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Sivak-Sears, Niccole R.The Acute-Phase Response and Cancer Risk
Doctor of Philosophy, The Ohio State University, 2003, Public Health
This dissertation contains three investigations that evaluate hypotheses concerning associations between the acute phase response (APR) and cancer. The APR is a coordinated sequence of systemic and metabolic changes occurring in response to acute and chronic stimuli, including pathogens, injury, and cancer. The goal of the first investigation (chapter 2) was to determine whether the previously observed associations between serum antioxidant and ferritin concentrations and cancer risk are actually attributable to the effect of the APR (caused by the pre-existing cancer) on serum antioxidant and ferritin levels. Individuals with 1) a prior cancer diagnosis, 2) previous heart attack, and 3) neither a history of cancer nor heart attack, had similar serum antioxidant levels so the question of whether the APR is responsible for the decrease of serum antioxidants observed in cancer patients could not be addressed. However, individuals in the cancer and heart attack groups with the highest APRs showed higher serum ferritin levels and lower serum iron levels than did individuals with the highest APRs in the group without these diseases. These findings suggest that the APR is responsible for differences in serum ferritin and serum iron levels among the three groups. The second investigation (chapter 3) evaluated the association between the chronic inflammatory condition, periodontal disease, and risk of lung cancer. We found no association between periodontal disease and lung cancer risk in women. Among men, a statistically significant trend of an increase in lung cancer risk with increasing periodontal disease severity was observed (p=0.0008), however this risk was restricted to smoking males; nonsmoking males showed no association between periodontal disease and lung cancer risk. These findings indicate either a modifying effect of smoking on gum disease or residual confounding by smoking. The third investigation (chapter 4) evaluated the association between use of aspirin and other non-steroidal anti-inflammatory drugs (NSAIDs) and adult glioblastoma multiforme risk. Self-reported glioblastoma multiforme cases were less likely than controls to report use of at least 600 pills of all types of NSAIDs combined during the ten year pre-diagnostic period. Findings were consistent for aspirin, ibuprofen, and naproxen/other NSAIDs, as well as for acetaminophen.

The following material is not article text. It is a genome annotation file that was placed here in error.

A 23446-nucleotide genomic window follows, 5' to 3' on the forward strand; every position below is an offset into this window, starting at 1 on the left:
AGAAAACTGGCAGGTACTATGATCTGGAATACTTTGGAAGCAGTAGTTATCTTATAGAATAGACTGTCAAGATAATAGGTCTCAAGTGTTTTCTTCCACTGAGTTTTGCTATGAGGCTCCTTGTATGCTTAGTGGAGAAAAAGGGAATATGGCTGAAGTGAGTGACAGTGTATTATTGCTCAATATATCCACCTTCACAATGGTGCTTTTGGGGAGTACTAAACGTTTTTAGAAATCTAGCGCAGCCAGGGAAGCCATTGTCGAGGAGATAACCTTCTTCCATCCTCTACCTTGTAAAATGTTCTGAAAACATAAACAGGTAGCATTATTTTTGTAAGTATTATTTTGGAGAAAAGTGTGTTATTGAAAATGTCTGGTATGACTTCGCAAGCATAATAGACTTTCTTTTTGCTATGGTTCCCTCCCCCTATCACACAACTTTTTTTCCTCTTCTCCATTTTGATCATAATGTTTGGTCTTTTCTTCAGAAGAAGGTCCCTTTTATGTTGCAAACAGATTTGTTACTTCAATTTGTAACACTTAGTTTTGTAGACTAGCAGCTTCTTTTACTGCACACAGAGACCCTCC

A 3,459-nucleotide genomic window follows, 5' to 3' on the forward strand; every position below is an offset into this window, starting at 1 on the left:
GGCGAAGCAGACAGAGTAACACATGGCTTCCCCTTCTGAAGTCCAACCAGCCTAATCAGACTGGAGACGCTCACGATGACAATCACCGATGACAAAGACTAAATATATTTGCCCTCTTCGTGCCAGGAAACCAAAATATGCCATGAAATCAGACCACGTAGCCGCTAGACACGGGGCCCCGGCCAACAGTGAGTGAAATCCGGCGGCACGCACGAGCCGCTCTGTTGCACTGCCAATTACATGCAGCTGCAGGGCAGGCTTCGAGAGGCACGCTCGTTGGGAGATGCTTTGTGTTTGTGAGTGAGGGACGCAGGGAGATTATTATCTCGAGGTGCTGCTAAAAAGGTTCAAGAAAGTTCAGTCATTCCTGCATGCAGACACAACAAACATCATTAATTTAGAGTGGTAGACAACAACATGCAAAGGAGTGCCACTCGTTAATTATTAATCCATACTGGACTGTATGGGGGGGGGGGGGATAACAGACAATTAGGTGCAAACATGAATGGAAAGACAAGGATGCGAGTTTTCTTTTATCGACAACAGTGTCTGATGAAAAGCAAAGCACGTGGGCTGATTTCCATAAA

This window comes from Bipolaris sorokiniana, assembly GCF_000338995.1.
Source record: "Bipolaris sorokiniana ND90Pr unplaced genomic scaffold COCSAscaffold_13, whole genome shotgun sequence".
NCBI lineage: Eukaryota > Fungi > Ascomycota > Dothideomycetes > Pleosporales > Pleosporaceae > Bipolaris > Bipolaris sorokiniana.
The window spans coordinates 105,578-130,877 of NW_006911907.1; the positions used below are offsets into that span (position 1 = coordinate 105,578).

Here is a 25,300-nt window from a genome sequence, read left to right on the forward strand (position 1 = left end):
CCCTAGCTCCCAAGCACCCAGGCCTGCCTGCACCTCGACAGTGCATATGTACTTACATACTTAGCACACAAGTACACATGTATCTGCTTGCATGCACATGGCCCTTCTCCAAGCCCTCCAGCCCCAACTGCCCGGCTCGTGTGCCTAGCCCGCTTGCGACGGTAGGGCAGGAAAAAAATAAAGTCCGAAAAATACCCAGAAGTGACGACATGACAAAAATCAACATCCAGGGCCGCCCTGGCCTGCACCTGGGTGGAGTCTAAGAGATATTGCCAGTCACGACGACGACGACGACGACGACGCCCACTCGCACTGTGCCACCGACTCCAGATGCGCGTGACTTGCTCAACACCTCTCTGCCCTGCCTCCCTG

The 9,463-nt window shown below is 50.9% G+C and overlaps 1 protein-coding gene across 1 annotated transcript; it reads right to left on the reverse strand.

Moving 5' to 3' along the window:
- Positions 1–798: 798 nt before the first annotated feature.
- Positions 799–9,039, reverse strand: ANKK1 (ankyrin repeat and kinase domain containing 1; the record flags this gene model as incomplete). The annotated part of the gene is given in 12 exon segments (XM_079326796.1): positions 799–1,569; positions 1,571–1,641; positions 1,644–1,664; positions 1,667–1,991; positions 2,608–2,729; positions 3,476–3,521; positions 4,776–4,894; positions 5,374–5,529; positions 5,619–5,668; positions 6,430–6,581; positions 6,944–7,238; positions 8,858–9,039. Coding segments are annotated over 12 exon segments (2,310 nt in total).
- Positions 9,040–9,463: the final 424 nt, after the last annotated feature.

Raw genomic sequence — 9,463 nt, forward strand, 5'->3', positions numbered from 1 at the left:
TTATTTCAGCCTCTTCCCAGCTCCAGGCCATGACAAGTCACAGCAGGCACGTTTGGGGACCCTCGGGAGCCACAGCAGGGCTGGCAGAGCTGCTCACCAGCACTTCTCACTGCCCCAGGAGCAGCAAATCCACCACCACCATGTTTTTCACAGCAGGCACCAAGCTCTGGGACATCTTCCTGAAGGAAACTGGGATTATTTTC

Committee:

Judith Schwartzbaum (Advisor)

Keywords:

Acute-Phase Response; Inflammatory Response; Cancer Risk; Lung Cancer; Serum Antioxidants; Serum Ferritin; Periodontal Disease; NSAIDs; Glioblastoma Multiforme

Young, Nicholas AdamInfluence of Sphingosine 1-Phosphate receptor subtypes on glioblastoma multiforme malignant behavior
Doctor of Philosophy, The Ohio State University, 2007, Integrated Biomedical Science